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Hayes Barton district, named for Sir Walter Raleigh's English home-place, is a district located west of Glenwood Avenue and north of Wade Avenue in Raleigh. Notable landscape architect Earle Sumner Draper designed the district in 1920. Draper took advantage of the area’s lush natural outdoor spaces, creating a natural landscape with plenty of green spaces for the suburban neighborhood. The curving streets match the shape of the land and rolling terrain.


  • Bradshaw House, c. 1950. Located at 847 Holt Drive.
Neo-Classical Revival
  • Williams House, c. late 1930s. Located at 910 Harvey Street.
Norman Revival
  • Aunspaugh House, 
later the First Baptist Church Parsonage, c. 1924.
Located at 1547 Carr Street.
Georgian Revival
  • A map of Hayes Barton's boundaries
  • Wrecked car in front of Hayes Barton Baptist Church in Five Points 

photo from:
Special Collections Section
State Archives of North Carolina
Department of Natural and Cultural Resources
  • White Bridgers House, c. late 1920s. Located at 1525 Carr Street.
Georgian Revival
  • Curved street, Holt Drive.

About half of the houses in the neighborhood were constructed in the mid- to late-1920s when period revival architectural styles were very popular. Howard E. Satterfield, a local contractor, built many of the larger homes that went up during the early days of the neighborhood. The home reveal a varied collection of different styles of architecture including Georgian Revival, Colonial Revival, Tudor Revival, and Dutch Colonial Revival. Types of homes in the area also include Craftsman four-squares, bungalows, and Spanish Eclectic homes. There is also a relatively rare example of Norman Revival—the Williams House, located at 910 Harvey Street and dating back to the late 1930s.

Prior to 1920, Five Points was little more than the junction of dirt roads and the streetcar line on Glenwood Avenue. These roads linked the area's farms and mills, while the streetcar line, which had been installed in 1912, served Bloomsbury Amusement Park to the north. Consequently, the earliest development followed the streetcar and other transportation lines. Although the first home was begun in April of 1920, construction began to pick up speed during the summer of 1921. The News and Observer reported in July of 1921 that ten new homes were under construction in Hayes Barton. The paper hoped that this activity denoted "the beginning of the end of the building stagnation which began during the war."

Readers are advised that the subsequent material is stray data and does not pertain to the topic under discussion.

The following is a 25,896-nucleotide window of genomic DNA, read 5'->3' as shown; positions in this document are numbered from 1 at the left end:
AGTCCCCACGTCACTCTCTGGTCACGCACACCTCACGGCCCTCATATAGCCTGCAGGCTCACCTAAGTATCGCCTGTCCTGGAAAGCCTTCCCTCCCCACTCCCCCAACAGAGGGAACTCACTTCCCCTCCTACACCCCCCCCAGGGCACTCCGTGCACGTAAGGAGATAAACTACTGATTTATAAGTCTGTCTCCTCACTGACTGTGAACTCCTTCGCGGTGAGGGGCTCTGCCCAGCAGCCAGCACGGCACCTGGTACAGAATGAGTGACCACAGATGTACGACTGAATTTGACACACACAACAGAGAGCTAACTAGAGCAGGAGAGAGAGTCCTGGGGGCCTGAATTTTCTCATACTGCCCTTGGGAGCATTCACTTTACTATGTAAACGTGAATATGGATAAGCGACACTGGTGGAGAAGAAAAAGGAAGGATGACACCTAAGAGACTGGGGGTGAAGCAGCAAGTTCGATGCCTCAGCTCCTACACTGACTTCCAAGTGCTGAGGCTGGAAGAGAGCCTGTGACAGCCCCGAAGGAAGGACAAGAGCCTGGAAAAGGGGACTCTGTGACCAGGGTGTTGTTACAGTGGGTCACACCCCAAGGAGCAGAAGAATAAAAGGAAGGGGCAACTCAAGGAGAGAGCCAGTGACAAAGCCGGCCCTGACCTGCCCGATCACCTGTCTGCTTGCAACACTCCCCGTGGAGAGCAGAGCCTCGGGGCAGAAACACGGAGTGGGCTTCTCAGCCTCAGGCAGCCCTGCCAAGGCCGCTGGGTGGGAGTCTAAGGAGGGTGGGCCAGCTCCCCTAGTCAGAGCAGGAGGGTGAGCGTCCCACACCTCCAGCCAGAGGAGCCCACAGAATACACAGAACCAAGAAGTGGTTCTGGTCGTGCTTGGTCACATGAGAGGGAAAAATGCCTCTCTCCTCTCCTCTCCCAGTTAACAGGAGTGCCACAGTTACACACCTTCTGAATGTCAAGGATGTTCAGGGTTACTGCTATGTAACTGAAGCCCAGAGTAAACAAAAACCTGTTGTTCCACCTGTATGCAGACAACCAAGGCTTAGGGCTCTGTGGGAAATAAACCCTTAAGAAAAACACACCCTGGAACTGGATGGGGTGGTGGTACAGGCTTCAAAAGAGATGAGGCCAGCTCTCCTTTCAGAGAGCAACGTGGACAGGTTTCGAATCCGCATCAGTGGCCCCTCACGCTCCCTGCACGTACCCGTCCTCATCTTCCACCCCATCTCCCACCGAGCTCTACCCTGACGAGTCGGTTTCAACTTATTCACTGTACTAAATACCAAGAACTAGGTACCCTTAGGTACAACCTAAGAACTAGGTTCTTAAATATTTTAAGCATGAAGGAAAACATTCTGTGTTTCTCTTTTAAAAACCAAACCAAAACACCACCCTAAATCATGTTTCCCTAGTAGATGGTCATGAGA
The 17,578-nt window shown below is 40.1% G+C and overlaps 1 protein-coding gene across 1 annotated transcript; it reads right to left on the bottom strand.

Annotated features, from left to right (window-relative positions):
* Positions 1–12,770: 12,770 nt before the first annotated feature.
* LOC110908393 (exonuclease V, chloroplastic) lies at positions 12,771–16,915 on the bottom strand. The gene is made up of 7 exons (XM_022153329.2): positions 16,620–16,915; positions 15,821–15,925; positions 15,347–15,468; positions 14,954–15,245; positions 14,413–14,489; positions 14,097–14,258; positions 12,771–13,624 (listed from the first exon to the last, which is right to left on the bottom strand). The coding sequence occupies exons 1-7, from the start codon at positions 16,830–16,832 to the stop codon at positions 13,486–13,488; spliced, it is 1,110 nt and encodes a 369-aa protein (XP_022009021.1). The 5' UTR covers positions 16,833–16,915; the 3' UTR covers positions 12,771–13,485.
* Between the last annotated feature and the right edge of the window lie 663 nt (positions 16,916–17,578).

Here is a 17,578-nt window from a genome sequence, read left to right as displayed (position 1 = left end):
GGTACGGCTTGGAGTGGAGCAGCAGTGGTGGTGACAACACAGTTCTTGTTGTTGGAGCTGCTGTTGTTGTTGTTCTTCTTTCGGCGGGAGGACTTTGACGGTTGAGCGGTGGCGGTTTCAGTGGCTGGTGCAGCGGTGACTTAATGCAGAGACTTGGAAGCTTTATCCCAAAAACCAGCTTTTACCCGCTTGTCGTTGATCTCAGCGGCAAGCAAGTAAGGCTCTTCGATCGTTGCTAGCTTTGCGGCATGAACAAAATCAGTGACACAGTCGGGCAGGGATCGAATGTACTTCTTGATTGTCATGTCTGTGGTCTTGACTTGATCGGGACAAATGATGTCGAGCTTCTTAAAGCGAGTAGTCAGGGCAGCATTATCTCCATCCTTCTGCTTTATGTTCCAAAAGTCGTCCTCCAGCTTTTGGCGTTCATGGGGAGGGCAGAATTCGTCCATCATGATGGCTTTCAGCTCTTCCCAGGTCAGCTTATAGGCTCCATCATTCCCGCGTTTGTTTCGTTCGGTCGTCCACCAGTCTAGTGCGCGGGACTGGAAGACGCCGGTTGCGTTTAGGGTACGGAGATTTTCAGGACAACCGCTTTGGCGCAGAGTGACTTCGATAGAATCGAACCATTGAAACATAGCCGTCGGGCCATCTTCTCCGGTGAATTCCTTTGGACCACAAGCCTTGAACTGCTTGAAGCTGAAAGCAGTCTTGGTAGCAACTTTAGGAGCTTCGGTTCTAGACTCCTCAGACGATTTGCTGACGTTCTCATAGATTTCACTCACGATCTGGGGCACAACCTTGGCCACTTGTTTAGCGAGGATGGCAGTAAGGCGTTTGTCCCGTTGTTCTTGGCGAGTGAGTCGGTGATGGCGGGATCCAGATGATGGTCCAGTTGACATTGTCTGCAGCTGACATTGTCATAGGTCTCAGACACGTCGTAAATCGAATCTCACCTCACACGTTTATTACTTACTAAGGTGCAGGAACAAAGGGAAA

The neighborhood saw many changes during the 1920s due to its rapid growth. This included the building of commercial businesses, such as grocery stores, and the establishment of the Tudor Revival Myrtle Underwood School. The post-war period saw another period of booming development. By the 1950s, the area was popular enough to sustain a second shopping center. Even as many of the home original to the mid-twentieth century have been torn down and rebuilt, the neighborhood remains a popular and picturesque area, and efforts continue to preserve and revitalize the original period homes that remain.

"Hays Barton Historic District," Raleigh Historic Development Commission, http://rhdc.org/hayes-barton-historic-district

"Hays Barton Historic District," Living Spaces, http://www.livingplaces.com/NC/Wake_County/Raleigh_City/Hayes_Barton_Historic_District.html 

"Hays Barton Historic District Map," Raleigh Historic Development Commission, http://rhdc.org/sites/default/files/images/NRHD_HayesBarton.png 

"Hayes Barton Historic District Registration Form," National Register of Historic Places, National Park Service, accessed March 12, 2017, http://rhdc.org/sites/default/files/Hayes%20Barton%20NRHD.pdf